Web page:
First a little background. My friend was born in Asia and immigrated to BC 20 years ago. His parents immigrated about 20 years ago and are professionals educated in Asia. When they arrived in Canada their degrees were not recognized and they spent the subsequent years eking out a living for their family. They bought and sold properties at various times and rented in between over the years, depending upon the needs of the family. Once their kids graduated university about 10 years ago they had a mostly paid-off property and an investment property with reasonable equity, both in the Vancouver area. They did not accrue much else in the way of savings.

Fast-forward to today and the parents are approaching retirement in about 5 years or so. The father has finally had his professional degree recognized and is working but not at a high salary. The mother is not working. On the property front, they sold one of their properties a year ago and are living in the other with a small mortgage, about $200K, that they plan to pay off in 5 years one way or another. They just refinanced at about 3.3% 5 year fixed. They now have about $700K cash in the bank and a mostly paid-off house worth about $500K with five years left until they plan to retire.

Now the conundrum for my friend. They are planning on retiring but do not think they have enough saved up to provide enough income to retire. They now need to put their $700K to work for them and are looking at the current investment environment. They have dabbled for brief spates in other investments but for the past 20 years they have saved most of their money through real estate. With this background in mind, they are now looking at what to invest in. Fixed income is returning little and they see other higher yielding investments as “too risky.” That is, they aren’t comfortable doing it.

Readers can probably sense where this is going. They are thinking of investing their entire savings into an investment property. They are currently looking at a local multi-unit property (8 units or so) for about $1MM, which purports to produce about $70K revenue annually. Subtract expenses and they think they can conservatively clear $25K per year on $500K after mortgage re-payments (which are low in the current rate environment). The revenue is expected to increase roughly with inflation as rents are raised over time, which suits their need for fixed income.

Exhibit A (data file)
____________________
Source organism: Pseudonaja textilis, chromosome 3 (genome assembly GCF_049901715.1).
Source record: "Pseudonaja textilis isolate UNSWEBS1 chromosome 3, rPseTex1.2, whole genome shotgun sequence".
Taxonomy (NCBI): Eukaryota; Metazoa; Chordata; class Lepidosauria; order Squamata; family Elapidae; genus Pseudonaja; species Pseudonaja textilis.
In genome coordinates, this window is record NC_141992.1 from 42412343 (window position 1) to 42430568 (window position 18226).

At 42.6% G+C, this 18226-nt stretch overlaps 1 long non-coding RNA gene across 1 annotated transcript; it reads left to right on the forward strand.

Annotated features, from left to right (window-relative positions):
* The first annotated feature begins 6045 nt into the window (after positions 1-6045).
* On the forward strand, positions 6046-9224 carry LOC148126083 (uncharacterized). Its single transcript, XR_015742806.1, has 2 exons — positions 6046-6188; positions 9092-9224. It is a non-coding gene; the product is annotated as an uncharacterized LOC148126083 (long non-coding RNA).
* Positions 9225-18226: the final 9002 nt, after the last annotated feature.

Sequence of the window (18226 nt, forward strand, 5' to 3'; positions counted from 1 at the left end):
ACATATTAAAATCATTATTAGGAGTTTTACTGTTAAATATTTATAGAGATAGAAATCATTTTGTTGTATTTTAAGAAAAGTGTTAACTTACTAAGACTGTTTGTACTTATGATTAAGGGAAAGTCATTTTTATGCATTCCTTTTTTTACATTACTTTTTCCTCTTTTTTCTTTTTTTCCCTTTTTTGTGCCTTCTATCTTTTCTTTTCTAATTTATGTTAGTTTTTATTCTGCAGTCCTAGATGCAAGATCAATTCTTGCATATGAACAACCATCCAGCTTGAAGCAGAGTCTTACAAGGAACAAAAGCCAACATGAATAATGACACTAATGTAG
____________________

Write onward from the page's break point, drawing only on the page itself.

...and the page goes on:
I talked to my friend about arguments whether or not this is a bad idea. Taking a step back, the parents are putting their entire nest egg into a single property, which seems bad. The nominal returns, however, look decent in the current environment for something they consider reasonably low risk. Part of the problem he has arguing with his parents is they can’t seem to fathom the risk they’re taking. It’s hard to explain to someone how he’ll be alright 95% of the time but 5% of the time he’ll be cleaned out. It doesn’t register; the risk seems to be entirely “under their control.”

My friend used the Mark Carney “interest rates will likely go up” argument. Their answer is that worst-case they can downsize their existing paid-off property and refinance to keep the cash flow “acceptable” with a downgrade in lifestyle.

The long and short of it is retirees like my friend’s parents are starting to do the math on retirement and the traditional mix of investments just doesn’t seem to offer the income required to fulfil their expected needs in retirement. Important points:

1. They have to resort to riskier ventures to fund retirement than has been the case in years’ past.
2. The way risk is meted out in real estate is often in chunks. Producing an expected value scenario that makes any sense to them is next to impossible: many of the aggregate risks we know exist with real estate seem remote enough to be fully discounted. The so-called “long-tail” risk is set to zero.
3. Many have put so much of their retirement savings only in real estate it’s hard to leave their comfort zone and make the switch to other investments.
4. Retirees have time on their hands to help offset ongoing investment costs in case of problems.
5. Multi-unit properties, while experiencing a boom in values, appear to produce headline returns that don’t look horrible in the current interest rate environment.